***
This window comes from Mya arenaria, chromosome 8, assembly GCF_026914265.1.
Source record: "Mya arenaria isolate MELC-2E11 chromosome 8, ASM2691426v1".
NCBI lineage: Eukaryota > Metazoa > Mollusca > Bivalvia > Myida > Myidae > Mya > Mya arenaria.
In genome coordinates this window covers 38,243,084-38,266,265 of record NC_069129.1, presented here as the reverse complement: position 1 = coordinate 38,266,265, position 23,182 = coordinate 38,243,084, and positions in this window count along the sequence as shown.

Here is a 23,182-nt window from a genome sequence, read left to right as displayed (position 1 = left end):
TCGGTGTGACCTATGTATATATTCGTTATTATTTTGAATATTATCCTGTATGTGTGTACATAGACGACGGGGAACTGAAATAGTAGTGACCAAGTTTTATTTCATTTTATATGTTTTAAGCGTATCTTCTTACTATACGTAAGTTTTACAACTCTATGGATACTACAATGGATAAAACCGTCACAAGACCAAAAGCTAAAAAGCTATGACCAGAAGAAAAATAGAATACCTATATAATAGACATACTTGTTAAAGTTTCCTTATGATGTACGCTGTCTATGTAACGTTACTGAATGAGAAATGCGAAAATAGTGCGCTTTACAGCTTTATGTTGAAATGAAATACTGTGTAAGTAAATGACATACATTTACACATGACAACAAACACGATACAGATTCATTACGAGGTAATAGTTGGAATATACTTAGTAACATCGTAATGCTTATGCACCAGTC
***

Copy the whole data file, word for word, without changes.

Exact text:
This window comes from Mya arenaria, chromosome 8, assembly GCF_026914265.1.
Source record: "Mya arenaria isolate MELC-2E11 chromosome 8, ASM2691426v1".
NCBI lineage: Eukaryota > Metazoa > Mollusca > Bivalvia > Myida > Myidae > Mya > Mya arenaria.
In genome coordinates this window covers 38,243,084-38,266,265 of record NC_069129.1, presented here as the reverse complement: position 1 = coordinate 38,266,265, position 23,182 = coordinate 38,243,084, and positions in this window count along the sequence as shown.

Here is a 23,182-nt window from a genome sequence, read left to right as displayed (position 1 = left end):
TCGGTGTGACCTATGTATATATTCGTTATTATTTTGAATATTATCCTGTATGTGTGTACATAGACGACGGGGAACTGAAATAGTAGTGACCAAGTTTTATTTCATTTTATATGTTTTAAGCGTATCTTCTTACTATACGTAAGTTTTACAACTCTATGGATACTACAATGGATAAAACCGTCACAAGACCAAAAGCTAAAAAGCTATGACCAGAAGAAAAATAGAATACCTATATAATAGACATACTTGTTAAAGTTTCCTTATGATGTACGCTGTCTATGTAACGTTACTGAATGAGAAATGCGAAAATAGTGCGCTTTACAGCTTTATGTTGAAATGAAATACTGTGTAAGTAAATGACATACATTTACACATGACAACAAACACGATACAGATTCATTACGAGGTAATAGTTGGAATATACTTAGTAACATCGTAATGCTTATGCACCAGTC